To set the record straight, Gifts of the Magi was its original name at 24th and Noe, and the shop later moved up the block to 4028 24th Street, where Simply Chic is now (not 4026, where Bliss Bar is now). In 1980, the storefront was occupied by a clothing boutique owned by Elisa Ining. When Ining closed the clothing shop and opened her health spa in the back part of the building, Star Magic moved into the front boutique space.
Not-so-old-timers also reminded me that Bliss Bar used to be called the Rover's Inn. Before that, it was a bar called the First Ining, owned by--guess who?--Elisa Ining, who took over a bar named Salonicas, active in the 1970s. So does anybody remember what the bar at 4026 24th Street was called before it was called Salonicas? You will find the answer below.
And speaking of Star Magic, a special hello to Robert Hanfling and Justin Moreau, who founded the retail superstar in 1978. They opened more shops in Manhattan, then in 1988 sold three of the stores, including our 24th Street shop, to Shlomo Ayal from New York City. You can read the story of Star Magic's closing in 1998 in the Voice March 1998 issue on our web site, www.noevalleyvoice.com.
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ON THE FOOD FRONT: Kookez Restaurant on 24th Street has launched a three-course earlybird dinner special (from 5:30 to 6:30 p.m.): soup or salad, entrée, and dessert, with a glass of wine, beer, or soda pop, all for twenty bucks.
On the music front: Over spring break, St. Paul's Youth Choir performed in the Magic Music Days program at Disneyland. They sang Broadway hits "Lullaby of Broadway" and "Razzle Dazzle" from the musical Chicago, and a showstopper Malt Shop Medley of '50s and '60s tunes on the Plaza Gardens stage. Song and dance were led by choir director Laura Flaviani, her husband Victor, and sixth-grade teacher Jennifer Woodall.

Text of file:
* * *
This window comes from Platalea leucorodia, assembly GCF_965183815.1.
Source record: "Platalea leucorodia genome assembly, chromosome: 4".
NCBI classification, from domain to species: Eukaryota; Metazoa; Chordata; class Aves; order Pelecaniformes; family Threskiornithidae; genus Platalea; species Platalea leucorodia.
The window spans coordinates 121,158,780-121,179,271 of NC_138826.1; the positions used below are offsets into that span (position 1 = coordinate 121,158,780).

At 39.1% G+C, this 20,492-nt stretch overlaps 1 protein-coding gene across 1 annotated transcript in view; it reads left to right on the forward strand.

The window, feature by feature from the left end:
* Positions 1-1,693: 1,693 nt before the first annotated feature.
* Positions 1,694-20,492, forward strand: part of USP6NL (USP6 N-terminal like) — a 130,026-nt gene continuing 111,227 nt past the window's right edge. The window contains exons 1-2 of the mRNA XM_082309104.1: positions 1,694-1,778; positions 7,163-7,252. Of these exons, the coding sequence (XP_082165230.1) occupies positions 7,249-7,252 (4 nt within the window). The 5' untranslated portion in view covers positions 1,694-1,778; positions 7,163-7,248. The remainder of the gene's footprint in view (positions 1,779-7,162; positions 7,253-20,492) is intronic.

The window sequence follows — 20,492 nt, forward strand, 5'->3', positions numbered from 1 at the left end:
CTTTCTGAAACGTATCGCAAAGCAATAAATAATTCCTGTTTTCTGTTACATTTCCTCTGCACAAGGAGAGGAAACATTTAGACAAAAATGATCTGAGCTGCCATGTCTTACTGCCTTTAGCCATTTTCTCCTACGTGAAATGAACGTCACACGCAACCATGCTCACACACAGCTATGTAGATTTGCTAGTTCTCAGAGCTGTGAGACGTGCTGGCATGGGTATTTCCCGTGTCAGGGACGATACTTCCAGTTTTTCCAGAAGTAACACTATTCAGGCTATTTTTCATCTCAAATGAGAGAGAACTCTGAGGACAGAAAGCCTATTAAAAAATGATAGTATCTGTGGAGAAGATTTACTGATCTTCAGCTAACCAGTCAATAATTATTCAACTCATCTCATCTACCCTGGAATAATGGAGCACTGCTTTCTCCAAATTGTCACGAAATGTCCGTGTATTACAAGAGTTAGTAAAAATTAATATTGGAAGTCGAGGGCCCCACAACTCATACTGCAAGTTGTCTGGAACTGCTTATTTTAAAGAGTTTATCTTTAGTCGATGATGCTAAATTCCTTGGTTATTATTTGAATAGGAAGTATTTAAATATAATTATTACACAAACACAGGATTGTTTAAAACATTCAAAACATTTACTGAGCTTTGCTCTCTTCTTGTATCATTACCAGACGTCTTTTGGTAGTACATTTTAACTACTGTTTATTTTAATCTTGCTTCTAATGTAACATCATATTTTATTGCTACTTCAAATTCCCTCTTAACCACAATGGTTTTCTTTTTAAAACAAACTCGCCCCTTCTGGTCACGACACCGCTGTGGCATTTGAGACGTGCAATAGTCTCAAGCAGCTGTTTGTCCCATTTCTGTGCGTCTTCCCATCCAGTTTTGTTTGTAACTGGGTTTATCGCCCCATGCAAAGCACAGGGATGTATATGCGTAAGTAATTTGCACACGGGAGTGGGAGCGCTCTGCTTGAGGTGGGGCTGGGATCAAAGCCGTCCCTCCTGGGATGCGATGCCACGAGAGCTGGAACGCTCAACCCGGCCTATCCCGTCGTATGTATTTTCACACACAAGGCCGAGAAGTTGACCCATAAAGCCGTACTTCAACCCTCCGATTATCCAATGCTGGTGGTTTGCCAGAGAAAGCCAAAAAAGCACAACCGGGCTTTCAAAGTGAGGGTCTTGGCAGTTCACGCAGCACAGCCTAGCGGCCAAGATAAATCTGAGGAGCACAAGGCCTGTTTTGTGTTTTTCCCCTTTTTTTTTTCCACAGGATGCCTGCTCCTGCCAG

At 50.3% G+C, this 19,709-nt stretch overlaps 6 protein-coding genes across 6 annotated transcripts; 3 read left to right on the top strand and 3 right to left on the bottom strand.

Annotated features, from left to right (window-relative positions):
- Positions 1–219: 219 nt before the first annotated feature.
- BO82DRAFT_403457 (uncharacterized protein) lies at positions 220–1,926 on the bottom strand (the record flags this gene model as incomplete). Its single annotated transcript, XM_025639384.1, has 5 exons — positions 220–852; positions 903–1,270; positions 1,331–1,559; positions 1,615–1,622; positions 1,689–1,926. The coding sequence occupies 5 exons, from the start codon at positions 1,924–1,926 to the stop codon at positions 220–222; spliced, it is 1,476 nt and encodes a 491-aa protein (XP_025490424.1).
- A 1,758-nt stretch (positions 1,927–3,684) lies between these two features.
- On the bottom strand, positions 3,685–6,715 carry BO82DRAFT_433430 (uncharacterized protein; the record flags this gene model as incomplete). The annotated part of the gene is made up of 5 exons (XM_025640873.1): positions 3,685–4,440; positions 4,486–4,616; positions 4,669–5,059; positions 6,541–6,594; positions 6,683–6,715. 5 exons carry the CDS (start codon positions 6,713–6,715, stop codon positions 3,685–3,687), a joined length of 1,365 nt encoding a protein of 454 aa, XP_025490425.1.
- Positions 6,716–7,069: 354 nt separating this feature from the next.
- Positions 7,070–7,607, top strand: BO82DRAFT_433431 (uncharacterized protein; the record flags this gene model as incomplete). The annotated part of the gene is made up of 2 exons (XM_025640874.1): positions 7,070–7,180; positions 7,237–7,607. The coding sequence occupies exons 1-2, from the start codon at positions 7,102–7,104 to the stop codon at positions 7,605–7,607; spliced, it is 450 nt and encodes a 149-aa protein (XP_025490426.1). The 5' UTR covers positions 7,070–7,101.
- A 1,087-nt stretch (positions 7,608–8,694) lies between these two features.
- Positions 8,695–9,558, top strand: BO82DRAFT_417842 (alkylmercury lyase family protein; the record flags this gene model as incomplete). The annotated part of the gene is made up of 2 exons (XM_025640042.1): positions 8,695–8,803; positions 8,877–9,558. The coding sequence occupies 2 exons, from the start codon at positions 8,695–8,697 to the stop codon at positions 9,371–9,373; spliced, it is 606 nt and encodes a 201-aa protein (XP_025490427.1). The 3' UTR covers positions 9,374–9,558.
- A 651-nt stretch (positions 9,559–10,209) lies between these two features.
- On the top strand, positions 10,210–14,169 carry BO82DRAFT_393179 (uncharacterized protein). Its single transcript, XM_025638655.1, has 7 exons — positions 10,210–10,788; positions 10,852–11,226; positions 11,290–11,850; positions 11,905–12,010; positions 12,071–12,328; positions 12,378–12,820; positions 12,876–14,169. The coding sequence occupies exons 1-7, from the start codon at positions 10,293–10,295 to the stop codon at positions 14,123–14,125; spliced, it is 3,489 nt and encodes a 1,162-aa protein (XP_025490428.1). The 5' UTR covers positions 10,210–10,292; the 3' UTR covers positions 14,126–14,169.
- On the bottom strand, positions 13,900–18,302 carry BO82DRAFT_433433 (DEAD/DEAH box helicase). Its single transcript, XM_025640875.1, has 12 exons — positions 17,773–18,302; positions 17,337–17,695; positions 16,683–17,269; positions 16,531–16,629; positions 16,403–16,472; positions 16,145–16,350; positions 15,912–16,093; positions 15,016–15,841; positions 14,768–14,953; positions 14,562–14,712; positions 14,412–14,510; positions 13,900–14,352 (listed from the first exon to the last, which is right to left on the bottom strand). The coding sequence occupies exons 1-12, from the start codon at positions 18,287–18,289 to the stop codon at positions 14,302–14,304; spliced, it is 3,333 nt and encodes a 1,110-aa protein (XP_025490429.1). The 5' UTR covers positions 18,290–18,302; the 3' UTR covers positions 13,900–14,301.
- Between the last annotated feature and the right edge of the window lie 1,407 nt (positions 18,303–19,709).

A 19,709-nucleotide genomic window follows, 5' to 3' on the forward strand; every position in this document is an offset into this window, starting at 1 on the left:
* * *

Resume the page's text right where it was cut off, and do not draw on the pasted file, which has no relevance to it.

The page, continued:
On the book front: Local author Bill Yenne saw his latest coffeetable book, American Aircraft Factory, reviewed well in the current issue of Air and Space, a magazine of the Smithsonian Institution. The aircraft were vintage World War II, the last war that almost all Americans supported. The book has some great photos and tells how American factories went from manufacturing about 900 airplanes in 1939 to a staggering 300,000 by 1944. Four years after we entered that war, we did our part to help the Allies defeat Nazi Germany and then went on to defeat Japan. Four years after we started the war in Iraq, "victory" seems illusory, and the war is against an enemy that has not one plane.
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FINALLY, ON THE FUNDRAISING FRONT: Ten-year-old Alice Kincade and her grandparents Barbara and Joe Minafo, who were pictured in the February issue of the Voice, are happy to report that the garage and bake sale Alice held on 26th Street in honor of her grandmother, who suffers from myasthenia gravis, raised $832. Neighbors baked brownies, Cole Hardware donated six cases of water, and Walgreen's gave dolls and gift baskets. Cybelle's, Accent on Flowers, Bell Market, and Starbucks pitched in, and Mitchell's Ice Cream contributed some tubs of their very best. "A lot of my friends and family came [on Feb. 24]. My school was really supportive, too," reports Alice. "One time my grandmother even started crying. She was really happy."
A week or so later, the family presented the money to the Forbes Norris Foundation ALS/MDA Center on Sacramento Street, a clinic where Barbara receives treatment. "The doctors were delighted and surprised," said Barbara. They also were eager to thank Alice and her family.
Alice enjoyed the presentation almost as much as the garage sale. She said, "The only funny thing was that it was Pajama Day [at St. James]. We went to the clinic right after school, and I had to wear my pajamas! It was kind of embarrassing. But it was fun."
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THE OLDEN DAYS: The name of that bar at 4026 24th Street was the Jury Room, owned by Tim and Ruby Ward, and known for its raucous ambiance and the many motorcycles parked outside. When it changed ownership circa 1976, the neighborhood regulars moved across the street to the Cork 'n' Bottle. But that's another story.
That's 30 for this month. Ciao for now.